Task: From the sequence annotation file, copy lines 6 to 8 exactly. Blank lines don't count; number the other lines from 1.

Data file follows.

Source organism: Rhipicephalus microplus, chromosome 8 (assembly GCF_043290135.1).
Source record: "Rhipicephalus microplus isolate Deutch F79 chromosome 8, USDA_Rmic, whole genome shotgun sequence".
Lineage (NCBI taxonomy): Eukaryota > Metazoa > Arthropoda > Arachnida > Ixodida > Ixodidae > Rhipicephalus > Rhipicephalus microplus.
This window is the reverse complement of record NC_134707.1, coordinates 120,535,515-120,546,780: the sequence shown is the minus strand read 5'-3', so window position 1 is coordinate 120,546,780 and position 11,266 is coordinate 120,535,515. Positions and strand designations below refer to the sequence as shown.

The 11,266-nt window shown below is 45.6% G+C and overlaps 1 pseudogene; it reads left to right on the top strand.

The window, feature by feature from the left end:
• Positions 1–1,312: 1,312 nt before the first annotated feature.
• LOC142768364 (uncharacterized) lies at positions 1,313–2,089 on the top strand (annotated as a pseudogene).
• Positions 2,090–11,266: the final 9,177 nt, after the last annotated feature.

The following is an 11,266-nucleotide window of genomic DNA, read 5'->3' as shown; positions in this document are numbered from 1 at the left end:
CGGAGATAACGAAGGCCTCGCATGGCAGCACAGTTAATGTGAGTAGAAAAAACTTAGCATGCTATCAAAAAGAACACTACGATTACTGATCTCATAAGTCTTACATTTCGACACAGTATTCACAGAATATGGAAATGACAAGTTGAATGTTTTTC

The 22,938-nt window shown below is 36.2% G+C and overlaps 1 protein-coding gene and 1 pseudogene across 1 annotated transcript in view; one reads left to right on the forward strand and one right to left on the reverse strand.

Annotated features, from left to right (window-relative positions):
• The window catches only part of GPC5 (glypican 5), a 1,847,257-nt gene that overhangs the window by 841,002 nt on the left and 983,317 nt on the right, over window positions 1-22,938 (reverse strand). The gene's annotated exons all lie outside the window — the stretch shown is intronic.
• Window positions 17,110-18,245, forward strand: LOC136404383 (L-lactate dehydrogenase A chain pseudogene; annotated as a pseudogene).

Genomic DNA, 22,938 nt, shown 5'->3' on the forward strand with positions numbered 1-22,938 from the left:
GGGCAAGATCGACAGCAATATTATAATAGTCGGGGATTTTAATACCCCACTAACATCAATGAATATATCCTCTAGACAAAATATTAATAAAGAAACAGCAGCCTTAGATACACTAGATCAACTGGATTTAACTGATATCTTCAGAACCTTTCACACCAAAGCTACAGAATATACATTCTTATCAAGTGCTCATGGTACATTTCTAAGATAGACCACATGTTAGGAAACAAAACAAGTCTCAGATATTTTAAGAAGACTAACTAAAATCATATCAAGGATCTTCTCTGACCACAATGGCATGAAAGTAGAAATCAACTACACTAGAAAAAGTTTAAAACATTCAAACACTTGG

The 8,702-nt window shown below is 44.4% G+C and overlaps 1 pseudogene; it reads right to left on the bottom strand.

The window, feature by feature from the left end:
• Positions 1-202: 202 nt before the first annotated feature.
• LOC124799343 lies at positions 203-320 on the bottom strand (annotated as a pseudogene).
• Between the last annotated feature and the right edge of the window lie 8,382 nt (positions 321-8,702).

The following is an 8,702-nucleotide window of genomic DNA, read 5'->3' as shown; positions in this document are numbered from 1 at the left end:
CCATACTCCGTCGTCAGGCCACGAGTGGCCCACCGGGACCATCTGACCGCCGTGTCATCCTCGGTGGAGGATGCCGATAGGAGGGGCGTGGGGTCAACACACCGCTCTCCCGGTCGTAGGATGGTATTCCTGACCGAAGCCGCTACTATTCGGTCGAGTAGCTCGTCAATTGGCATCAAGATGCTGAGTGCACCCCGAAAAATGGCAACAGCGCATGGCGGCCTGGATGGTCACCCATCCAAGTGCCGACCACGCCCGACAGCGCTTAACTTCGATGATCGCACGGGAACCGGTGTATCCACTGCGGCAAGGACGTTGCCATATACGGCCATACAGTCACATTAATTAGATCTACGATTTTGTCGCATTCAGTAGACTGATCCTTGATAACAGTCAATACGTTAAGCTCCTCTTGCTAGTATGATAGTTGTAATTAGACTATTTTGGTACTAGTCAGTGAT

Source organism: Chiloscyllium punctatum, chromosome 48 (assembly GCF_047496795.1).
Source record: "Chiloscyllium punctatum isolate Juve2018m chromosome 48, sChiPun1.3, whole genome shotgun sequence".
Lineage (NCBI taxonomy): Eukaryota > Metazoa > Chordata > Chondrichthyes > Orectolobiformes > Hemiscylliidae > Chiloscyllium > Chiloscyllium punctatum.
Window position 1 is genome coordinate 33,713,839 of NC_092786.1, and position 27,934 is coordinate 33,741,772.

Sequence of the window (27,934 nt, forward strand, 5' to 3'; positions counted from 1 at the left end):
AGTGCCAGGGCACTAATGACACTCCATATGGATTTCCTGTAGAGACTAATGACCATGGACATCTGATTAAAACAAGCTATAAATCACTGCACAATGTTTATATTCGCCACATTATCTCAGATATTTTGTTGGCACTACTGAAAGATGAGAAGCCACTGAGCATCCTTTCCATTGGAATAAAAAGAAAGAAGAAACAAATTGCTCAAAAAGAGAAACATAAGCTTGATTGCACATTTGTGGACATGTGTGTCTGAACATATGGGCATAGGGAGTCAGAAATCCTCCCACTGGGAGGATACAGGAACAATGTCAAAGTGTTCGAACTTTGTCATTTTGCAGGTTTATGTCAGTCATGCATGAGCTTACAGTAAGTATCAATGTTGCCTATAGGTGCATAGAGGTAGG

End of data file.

The window, feature by feature from the left end:
• Positions 1–1,312: 1,312 nt before the first annotated feature.
• LOC142768364 (uncharacterized) lies at positions 1,313–2,089 on the top strand (annotated as a pseudogene).